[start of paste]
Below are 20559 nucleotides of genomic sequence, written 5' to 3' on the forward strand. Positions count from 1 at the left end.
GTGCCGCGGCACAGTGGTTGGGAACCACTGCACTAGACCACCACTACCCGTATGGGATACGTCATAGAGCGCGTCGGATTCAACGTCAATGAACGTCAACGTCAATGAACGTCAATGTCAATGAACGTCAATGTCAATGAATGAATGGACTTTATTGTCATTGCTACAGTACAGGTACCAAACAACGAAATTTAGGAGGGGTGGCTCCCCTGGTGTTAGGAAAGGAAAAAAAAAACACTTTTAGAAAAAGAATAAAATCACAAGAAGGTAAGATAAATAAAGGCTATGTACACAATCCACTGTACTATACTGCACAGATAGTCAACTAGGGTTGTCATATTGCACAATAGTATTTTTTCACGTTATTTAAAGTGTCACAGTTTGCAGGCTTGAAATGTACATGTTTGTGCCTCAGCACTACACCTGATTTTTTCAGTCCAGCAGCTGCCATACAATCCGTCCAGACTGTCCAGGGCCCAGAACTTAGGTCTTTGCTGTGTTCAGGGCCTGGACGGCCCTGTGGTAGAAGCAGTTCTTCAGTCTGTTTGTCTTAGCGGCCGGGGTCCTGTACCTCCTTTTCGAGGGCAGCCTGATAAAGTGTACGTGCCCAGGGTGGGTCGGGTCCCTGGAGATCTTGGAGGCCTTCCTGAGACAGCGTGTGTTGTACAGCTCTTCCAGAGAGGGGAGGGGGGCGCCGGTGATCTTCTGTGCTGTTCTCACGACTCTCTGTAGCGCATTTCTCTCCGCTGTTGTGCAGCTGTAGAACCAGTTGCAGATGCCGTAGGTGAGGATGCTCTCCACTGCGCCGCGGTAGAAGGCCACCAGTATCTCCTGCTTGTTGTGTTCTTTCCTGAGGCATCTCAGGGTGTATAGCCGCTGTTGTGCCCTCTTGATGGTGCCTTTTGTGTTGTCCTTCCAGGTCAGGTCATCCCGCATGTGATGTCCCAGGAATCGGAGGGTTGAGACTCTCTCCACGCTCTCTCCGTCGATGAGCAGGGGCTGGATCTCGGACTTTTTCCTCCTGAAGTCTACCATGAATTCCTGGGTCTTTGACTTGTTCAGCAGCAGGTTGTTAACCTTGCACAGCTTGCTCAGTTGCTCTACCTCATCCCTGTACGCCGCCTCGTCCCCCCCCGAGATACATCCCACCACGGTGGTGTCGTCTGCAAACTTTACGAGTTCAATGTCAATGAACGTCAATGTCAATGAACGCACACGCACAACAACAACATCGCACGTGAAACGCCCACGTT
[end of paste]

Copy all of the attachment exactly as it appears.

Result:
Below are 20559 nucleotides of genomic sequence, written 5' to 3' on the forward strand. Positions count from 1 at the left end.
GTGCCGCGGCACAGTGGTTGGGAACCACTGCACTAGACCACCACTACCCGTATGGGATACGTCATAGAGCGCGTCGGATTCAACGTCAATGAACGTCAACGTCAATGAACGTCAATGTCAATGAACGTCAATGTCAATGAATGAATGGACTTTATTGTCATTGCTACAGTACAGGTACCAAACAACGAAATTTAGGAGGGGTGGCTCCCCTGGTGTTAGGAAAGGAAAAAAAAAACACTTTTAGAAAAAGAATAAAATCACAAGAAGGTAAGATAAATAAAGGCTATGTACACAATCCACTGTACTATACTGCACAGATAGTCAACTAGGGTTGTCATATTGCACAATAGTATTTTTTCACGTTATTTAAAGTGTCACAGTTTGCAGGCTTGAAATGTACATGTTTGTGCCTCAGCACTACACCTGATTTTTTCAGTCCAGCAGCTGCCATACAATCCGTCCAGACTGTCCAGGGCCCAGAACTTAGGTCTTTGCTGTGTTCAGGGCCTGGACGGCCCTGTGGTAGAAGCAGTTCTTCAGTCTGTTTGTCTTAGCGGCCGGGGTCCTGTACCTCCTTTTCGAGGGCAGCCTGATAAAGTGTACGTGCCCAGGGTGGGTCGGGTCCCTGGAGATCTTGGAGGCCTTCCTGAGACAGCGTGTGTTGTACAGCTCTTCCAGAGAGGGGAGGGGGGCGCCGGTGATCTTCTGTGCTGTTCTCACGACTCTCTGTAGCGCATTTCTCTCCGCTGTTGTGCAGCTGTAGAACCAGTTGCAGATGCCGTAGGTGAGGATGCTCTCCACTGCGCCGCGGTAGAAGGCCACCAGTATCTCCTGCTTGTTGTGTTCTTTCCTGAGGCATCTCAGGGTGTATAGCCGCTGTTGTGCCCTCTTGATGGTGCCTTTTGTGTTGTCCTTCCAGGTCAGGTCATCCCGCATGTGATGTCCCAGGAATCGGAGGGTTGAGACTCTCTCCACGCTCTCTCCGTCGATGAGCAGGGGCTGGATCTCGGACTTTTTCCTCCTGAAGTCTACCATGAATTCCTGGGTCTTTGACTTGTTCAGCAGCAGGTTGTTAACCTTGCACAGCTTGCTCAGTTGCTCTACCTCATCCCTGTACGCCGCCTCGTCCCCCCCCGAGATACATCCCACCACGGTGGTGTCGTCTGCAAACTTTACGAGTTCAATGTCAATGAACGTCAATGTCAATGAACGCACACGCACAACAACAACATCGCACGTGAAACGCCCACGTT